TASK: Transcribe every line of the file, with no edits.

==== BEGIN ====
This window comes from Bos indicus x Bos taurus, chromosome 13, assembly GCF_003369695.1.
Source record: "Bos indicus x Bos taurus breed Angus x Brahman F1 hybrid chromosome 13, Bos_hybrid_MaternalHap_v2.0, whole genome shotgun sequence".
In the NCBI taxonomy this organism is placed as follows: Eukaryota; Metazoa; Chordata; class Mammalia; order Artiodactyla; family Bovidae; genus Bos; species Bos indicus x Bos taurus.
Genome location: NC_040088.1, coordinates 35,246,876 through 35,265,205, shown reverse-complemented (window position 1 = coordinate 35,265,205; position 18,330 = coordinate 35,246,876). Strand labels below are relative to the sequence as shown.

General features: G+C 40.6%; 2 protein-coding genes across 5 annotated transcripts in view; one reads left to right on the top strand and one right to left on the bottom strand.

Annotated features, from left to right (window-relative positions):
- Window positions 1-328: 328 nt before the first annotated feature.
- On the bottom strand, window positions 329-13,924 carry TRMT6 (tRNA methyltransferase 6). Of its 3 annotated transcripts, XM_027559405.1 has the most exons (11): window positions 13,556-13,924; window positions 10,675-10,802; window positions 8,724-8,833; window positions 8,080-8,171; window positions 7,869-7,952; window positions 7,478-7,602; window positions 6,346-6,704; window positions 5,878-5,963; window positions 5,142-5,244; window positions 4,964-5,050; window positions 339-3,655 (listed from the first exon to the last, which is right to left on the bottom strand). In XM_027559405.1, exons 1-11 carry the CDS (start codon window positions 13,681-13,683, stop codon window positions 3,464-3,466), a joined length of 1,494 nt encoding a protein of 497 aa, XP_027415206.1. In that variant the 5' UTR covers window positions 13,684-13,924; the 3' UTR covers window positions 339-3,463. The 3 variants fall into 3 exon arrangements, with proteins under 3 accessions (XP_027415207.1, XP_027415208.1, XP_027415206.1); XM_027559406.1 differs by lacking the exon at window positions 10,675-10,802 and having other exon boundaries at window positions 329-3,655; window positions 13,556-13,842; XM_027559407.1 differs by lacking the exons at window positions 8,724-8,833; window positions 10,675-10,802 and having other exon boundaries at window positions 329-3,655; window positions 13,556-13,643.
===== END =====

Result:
This window comes from Bos indicus x Bos taurus, chromosome 13, assembly GCF_003369695.1.
Source record: "Bos indicus x Bos taurus breed Angus x Brahman F1 hybrid chromosome 13, Bos_hybrid_MaternalHap_v2.0, whole genome shotgun sequence".
In the NCBI taxonomy this organism is placed as follows: Eukaryota; Metazoa; Chordata; class Mammalia; order Artiodactyla; family Bovidae; genus Bos; species Bos indicus x Bos taurus.
Genome location: NC_040088.1, coordinates 35,246,876 through 35,265,205, shown reverse-complemented (window position 1 = coordinate 35,265,205; position 18,330 = coordinate 35,246,876). Strand labels below are relative to the sequence as shown.

General features: G+C 40.6%; 2 protein-coding genes across 5 annotated transcripts in view; one reads left to right on the top strand and one right to left on the bottom strand.

Annotated features, from left to right (window-relative positions):
- Window positions 1-328: 328 nt before the first annotated feature.
- On the bottom strand, window positions 329-13,924 carry TRMT6 (tRNA methyltransferase 6). Of its 3 annotated transcripts, XM_027559405.1 has the most exons (11): window positions 13,556-13,924; window positions 10,675-10,802; window positions 8,724-8,833; window positions 8,080-8,171; window positions 7,869-7,952; window positions 7,478-7,602; window positions 6,346-6,704; window positions 5,878-5,963; window positions 5,142-5,244; window positions 4,964-5,050; window positions 339-3,655 (listed from the first exon to the last, which is right to left on the bottom strand). In XM_027559405.1, exons 1-11 carry the CDS (start codon window positions 13,681-13,683, stop codon window positions 3,464-3,466), a joined length of 1,494 nt encoding a protein of 497 aa, XP_027415206.1. In that variant the 5' UTR covers window positions 13,684-13,924; the 3' UTR covers window positions 339-3,463. The 3 variants fall into 3 exon arrangements, with proteins under 3 accessions (XP_027415207.1, XP_027415208.1, XP_027415206.1); XM_027559406.1 differs by lacking the exon at window positions 10,675-10,802 and having other exon boundaries at window positions 329-3,655; window positions 13,556-13,842; XM_027559407.1 differs by lacking the exons at window positions 8,724-8,833; window positions 10,675-10,802 and having other exon boundaries at window positions 329-3,655; window positions 13,556-13,643.